Measures to address administrative training across the army was addressed in 1885 with the Army School of Instruction established at the military headquarters at Mt Cook in Wellington. The primary task of this Army School of Instruction was training in musketry, with courses on Tactics and Staff Duties conducted at the School from 1886 onwards.[2] However it is unknown if rudimentary stores accounting was included in the curriculum.[3]

Following the South Africa War, the NZ Army began to undertake a transformation into a force better trained and equipped to participate in the Imperial Defence Scheme. Uniforms, weapons and equipment was standardised, and following the Defence Act of 1909 the Volunteer forces were replaced with a robust Territorial force that would be maintained by compulsory military training.  

In 1905, The New Zealand Military Forces Dress Regulations, authorised for use of an eight-pointed star as a identifying embellishment to be worn by Regimental and Company Quartermaster Sergeants.[4]  The badge would remain in use until 1917.

Regimental Quartermaster Sergeant-Major, 1905-1915. Robert McKie Collection
Company Quartermaster Sergeant, 1905-1917. Robert McKie Collection

Unknown photographer (1910) The Empire’s foremost soldier: Field-Marshal Lord Kitchener. Auckland War Memorial Museum call no. D503 K62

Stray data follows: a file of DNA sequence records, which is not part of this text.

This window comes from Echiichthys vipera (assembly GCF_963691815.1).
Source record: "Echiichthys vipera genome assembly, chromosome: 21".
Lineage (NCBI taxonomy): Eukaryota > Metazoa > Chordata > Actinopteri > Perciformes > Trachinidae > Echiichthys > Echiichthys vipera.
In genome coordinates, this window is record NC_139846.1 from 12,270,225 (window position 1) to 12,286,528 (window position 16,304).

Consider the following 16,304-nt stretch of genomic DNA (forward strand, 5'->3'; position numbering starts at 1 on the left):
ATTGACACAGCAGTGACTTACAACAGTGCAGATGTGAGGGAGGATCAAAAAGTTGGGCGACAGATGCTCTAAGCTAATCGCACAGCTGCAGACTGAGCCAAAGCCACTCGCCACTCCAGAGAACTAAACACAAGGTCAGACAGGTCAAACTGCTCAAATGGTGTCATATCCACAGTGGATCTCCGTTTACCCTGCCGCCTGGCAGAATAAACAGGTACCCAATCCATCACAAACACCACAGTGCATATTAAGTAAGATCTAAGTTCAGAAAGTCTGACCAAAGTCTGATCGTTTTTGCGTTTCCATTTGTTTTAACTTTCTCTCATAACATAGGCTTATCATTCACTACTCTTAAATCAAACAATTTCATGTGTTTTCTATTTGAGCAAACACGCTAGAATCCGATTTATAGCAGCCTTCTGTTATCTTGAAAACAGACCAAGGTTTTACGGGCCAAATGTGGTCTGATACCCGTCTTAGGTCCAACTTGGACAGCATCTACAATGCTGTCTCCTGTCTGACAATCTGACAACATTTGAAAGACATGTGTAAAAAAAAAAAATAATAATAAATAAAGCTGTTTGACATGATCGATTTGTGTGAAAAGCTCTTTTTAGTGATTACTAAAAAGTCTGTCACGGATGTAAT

Lord Kitchener who was considered as “”The Empire’s foremost soldier” visited New Zealand in 1910. Kitchener reviewed New Zealand’s Forces and made several recommendations from which several alterations to the NZ Army were made, including the establishment of the New Zealand Staff Corps and Permanent Staff. The New Zealand Staff Corps (NZSC) and New Zealand Permanent Staff (NZPS, when established in 1911 provided a professional cadre of officers (NZSC) and men (NZPS) able to provide professional guidance and administration to the units of the Territorial Force. Kitchener’s visit reinvigorated the military to review itself, with the care, maintenance and responsibility of equipment found to be lacking, and that the current cadre of RQMS not up to the task, and the need for a professional cadre of RQMSs identified.